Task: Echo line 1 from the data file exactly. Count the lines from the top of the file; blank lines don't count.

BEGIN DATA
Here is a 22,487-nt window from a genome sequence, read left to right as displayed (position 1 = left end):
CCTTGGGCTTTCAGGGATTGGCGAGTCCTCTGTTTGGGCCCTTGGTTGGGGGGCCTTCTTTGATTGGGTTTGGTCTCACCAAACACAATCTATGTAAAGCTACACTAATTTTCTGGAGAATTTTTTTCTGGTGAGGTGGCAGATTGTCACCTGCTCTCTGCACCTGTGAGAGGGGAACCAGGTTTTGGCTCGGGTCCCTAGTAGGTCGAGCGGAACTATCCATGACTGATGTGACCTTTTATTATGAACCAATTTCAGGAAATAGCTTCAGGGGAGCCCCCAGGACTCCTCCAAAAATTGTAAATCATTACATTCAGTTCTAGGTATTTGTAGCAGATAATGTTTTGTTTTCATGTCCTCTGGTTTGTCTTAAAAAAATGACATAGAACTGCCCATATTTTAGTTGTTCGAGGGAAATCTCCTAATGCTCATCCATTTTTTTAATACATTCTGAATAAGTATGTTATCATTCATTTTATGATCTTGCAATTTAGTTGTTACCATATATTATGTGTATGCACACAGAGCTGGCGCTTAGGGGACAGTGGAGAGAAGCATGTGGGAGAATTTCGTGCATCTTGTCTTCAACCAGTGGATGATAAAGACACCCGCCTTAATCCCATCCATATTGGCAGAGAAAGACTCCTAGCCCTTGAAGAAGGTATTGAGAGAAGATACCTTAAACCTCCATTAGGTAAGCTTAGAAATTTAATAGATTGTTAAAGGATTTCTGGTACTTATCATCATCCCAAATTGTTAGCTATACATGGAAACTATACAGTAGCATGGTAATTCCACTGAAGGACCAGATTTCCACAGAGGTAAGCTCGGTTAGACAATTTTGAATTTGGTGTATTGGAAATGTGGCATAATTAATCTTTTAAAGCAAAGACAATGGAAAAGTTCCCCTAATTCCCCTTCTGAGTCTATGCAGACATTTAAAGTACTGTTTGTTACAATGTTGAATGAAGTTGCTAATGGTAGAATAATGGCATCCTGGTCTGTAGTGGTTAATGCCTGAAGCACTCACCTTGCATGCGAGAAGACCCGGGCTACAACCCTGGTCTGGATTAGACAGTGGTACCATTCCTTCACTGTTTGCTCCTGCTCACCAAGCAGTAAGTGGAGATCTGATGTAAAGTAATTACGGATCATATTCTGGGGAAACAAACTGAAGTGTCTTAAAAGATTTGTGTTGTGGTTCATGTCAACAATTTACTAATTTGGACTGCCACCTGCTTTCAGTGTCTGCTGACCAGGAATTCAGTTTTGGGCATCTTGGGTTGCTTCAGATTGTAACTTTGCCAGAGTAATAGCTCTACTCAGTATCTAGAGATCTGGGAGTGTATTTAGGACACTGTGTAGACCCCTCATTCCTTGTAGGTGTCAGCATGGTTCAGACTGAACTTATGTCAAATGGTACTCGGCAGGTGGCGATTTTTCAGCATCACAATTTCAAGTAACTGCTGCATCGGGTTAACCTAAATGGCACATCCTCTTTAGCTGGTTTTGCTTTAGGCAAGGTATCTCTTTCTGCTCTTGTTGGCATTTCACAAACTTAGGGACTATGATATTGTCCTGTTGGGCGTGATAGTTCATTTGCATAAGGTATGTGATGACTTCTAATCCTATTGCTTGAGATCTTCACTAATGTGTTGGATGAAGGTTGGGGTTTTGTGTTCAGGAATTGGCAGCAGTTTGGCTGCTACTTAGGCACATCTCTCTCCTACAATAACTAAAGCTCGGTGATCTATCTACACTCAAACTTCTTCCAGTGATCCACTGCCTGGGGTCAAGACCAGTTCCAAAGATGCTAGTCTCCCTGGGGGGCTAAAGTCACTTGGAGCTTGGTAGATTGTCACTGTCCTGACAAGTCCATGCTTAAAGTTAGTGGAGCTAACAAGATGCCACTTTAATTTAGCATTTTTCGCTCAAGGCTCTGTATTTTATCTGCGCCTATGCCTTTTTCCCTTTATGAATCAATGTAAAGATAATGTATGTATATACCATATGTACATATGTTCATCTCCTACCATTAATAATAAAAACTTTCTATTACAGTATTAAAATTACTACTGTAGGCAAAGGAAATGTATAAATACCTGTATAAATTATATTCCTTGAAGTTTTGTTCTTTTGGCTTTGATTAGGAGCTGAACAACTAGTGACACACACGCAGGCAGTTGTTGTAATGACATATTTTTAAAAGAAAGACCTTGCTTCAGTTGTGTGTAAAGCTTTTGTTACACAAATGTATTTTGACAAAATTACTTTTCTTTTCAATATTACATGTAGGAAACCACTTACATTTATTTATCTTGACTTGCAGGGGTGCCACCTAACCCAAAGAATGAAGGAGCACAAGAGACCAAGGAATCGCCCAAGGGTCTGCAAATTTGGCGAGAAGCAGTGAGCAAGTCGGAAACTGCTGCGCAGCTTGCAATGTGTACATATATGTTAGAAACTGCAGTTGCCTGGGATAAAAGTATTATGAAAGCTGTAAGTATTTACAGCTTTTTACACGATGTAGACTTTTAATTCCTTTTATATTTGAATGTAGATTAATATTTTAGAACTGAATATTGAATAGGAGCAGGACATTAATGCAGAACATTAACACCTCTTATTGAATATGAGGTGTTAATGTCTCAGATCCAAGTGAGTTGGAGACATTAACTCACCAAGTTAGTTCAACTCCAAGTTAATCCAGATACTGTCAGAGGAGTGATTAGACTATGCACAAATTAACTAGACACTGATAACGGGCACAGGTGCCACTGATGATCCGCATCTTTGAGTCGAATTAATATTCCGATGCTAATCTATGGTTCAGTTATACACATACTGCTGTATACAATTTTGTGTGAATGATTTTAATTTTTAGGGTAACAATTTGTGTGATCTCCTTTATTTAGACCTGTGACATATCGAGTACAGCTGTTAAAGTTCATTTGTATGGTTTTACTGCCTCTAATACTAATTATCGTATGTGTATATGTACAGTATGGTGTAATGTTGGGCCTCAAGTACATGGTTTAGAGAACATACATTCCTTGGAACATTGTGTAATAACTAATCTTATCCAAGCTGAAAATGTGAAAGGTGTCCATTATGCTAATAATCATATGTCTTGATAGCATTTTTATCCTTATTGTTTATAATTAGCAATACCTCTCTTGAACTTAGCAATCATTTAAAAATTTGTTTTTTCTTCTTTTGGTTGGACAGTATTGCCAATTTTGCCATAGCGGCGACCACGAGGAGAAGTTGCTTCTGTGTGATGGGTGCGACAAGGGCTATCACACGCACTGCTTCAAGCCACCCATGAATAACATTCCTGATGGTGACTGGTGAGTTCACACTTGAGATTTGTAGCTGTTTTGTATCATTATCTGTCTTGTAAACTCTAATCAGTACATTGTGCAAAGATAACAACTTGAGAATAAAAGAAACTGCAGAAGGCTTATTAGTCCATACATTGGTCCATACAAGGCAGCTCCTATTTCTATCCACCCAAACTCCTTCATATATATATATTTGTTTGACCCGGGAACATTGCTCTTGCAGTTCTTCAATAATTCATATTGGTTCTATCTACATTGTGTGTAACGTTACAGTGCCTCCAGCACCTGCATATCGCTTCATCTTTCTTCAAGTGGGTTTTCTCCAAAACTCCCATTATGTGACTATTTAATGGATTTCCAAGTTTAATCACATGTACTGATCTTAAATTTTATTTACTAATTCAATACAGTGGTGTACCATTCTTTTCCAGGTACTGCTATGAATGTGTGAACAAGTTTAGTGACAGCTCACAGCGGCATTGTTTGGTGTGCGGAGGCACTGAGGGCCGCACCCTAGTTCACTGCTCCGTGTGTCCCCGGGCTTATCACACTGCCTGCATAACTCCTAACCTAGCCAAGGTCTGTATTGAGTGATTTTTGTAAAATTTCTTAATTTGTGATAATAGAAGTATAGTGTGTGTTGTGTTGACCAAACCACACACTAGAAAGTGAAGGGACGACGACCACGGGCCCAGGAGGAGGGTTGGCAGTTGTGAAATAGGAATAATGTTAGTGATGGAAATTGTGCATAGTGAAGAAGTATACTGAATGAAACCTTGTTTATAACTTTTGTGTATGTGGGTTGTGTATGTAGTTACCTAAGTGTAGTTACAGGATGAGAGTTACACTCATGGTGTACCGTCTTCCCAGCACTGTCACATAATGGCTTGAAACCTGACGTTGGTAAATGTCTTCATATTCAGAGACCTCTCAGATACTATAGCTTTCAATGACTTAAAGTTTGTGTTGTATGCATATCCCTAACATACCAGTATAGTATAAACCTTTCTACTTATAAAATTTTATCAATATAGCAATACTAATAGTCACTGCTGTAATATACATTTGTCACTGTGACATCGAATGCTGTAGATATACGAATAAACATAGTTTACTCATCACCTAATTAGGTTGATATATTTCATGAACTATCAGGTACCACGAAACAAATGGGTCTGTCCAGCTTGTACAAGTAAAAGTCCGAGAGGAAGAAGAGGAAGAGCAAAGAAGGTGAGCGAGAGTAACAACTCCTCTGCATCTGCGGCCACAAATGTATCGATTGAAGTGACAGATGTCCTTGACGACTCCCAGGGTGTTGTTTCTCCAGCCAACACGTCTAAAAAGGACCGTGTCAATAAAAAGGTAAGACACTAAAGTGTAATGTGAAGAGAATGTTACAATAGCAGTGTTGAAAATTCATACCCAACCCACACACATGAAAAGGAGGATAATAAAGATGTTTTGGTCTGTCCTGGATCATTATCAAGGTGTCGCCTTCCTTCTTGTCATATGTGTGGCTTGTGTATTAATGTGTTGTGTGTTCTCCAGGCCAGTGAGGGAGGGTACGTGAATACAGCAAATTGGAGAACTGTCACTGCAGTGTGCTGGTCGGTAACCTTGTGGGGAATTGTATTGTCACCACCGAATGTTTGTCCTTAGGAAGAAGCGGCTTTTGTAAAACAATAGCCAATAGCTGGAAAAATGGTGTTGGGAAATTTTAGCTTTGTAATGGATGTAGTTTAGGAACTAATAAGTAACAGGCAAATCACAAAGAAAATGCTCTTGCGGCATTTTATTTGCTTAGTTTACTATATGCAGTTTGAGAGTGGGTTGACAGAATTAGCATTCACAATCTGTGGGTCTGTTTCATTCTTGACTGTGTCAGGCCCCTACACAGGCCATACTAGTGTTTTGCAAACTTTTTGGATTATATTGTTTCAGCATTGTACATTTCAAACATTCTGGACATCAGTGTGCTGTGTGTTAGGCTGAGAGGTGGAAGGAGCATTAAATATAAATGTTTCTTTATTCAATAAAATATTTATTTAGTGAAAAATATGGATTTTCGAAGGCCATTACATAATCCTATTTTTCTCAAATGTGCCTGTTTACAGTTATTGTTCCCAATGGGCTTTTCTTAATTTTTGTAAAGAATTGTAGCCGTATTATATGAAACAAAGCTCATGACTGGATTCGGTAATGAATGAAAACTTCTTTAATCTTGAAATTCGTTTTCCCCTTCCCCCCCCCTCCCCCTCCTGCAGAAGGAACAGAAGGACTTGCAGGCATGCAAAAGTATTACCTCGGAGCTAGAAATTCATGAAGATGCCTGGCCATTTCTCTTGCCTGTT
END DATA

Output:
Here is a 22,487-nt window from a genome sequence, read left to right as displayed (position 1 = left end):